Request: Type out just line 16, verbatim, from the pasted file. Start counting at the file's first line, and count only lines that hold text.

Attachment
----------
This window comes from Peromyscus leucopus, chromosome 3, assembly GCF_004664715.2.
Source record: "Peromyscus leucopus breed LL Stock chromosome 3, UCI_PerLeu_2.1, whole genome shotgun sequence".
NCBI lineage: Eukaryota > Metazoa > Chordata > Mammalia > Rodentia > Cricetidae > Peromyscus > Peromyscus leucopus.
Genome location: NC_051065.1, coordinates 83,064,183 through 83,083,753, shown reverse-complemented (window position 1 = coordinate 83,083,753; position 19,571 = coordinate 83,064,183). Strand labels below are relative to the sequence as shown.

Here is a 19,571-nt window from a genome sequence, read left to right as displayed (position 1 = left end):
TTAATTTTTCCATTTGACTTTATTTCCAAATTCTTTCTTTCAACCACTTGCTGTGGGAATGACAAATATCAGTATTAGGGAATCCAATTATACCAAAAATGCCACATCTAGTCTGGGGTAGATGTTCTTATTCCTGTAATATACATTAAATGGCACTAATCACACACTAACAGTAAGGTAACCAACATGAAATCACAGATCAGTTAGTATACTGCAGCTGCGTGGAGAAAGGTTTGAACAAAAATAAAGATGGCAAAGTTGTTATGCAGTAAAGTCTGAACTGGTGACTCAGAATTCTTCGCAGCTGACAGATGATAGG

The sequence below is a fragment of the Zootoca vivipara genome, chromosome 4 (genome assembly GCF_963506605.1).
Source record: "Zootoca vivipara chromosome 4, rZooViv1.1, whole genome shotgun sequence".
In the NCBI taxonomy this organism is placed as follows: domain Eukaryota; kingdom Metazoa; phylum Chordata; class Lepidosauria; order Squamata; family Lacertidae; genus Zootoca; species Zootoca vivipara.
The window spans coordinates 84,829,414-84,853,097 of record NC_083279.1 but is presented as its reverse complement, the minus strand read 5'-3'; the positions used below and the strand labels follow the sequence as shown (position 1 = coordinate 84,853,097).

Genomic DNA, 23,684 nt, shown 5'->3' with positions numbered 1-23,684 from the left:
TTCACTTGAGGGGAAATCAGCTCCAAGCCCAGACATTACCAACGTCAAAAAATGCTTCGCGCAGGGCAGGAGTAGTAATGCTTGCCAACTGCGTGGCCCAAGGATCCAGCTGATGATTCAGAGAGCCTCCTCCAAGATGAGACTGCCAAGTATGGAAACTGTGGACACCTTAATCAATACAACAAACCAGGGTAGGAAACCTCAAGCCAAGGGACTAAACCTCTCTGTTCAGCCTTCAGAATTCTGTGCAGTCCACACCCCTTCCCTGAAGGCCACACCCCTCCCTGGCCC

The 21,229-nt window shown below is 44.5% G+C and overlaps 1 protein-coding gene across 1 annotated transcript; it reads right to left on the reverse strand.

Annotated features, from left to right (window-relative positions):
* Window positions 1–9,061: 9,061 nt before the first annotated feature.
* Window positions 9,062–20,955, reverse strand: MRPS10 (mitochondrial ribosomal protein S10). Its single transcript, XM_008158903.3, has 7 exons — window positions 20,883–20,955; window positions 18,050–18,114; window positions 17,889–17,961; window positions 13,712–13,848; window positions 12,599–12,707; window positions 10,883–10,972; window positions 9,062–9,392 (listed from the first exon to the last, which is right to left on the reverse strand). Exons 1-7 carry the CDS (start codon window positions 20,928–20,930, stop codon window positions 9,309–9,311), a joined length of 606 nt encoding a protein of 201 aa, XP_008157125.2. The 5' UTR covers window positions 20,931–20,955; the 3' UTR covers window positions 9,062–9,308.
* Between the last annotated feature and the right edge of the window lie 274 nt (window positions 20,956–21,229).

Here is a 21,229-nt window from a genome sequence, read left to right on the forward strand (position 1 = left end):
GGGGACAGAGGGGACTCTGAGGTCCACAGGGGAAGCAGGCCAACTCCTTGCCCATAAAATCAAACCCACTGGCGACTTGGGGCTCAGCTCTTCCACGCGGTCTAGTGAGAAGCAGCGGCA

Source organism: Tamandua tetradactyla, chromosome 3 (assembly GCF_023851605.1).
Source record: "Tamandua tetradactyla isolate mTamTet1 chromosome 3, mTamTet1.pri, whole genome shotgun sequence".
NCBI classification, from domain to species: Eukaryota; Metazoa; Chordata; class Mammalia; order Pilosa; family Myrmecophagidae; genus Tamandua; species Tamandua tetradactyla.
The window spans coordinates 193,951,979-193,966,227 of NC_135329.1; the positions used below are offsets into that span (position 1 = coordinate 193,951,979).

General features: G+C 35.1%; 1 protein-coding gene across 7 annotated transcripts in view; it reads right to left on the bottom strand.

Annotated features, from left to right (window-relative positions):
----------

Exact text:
* Window positions 9,062–20,955, reverse strand: MRPS10 (mitochondrial ribosomal protein S10). Its single transcript, XM_008158903.3, has 7 exons — window positions 20,883–20,955; window positions 18,050–18,114; window positions 17,889–17,961; window positions 13,712–13,848; window positions 12,599–12,707; window positions 10,883–10,972; window positions 9,062–9,392 (listed from the first exon to the last, which is right to left on the reverse strand). Exons 1-7 carry the CDS (start codon window positions 20,928–20,930, stop codon window positions 9,309–9,311), a joined length of 606 nt encoding a protein of 201 aa, XP_008157125.2. The 5' UTR covers window positions 20,931–20,955; the 3' UTR covers window positions 9,062–9,308.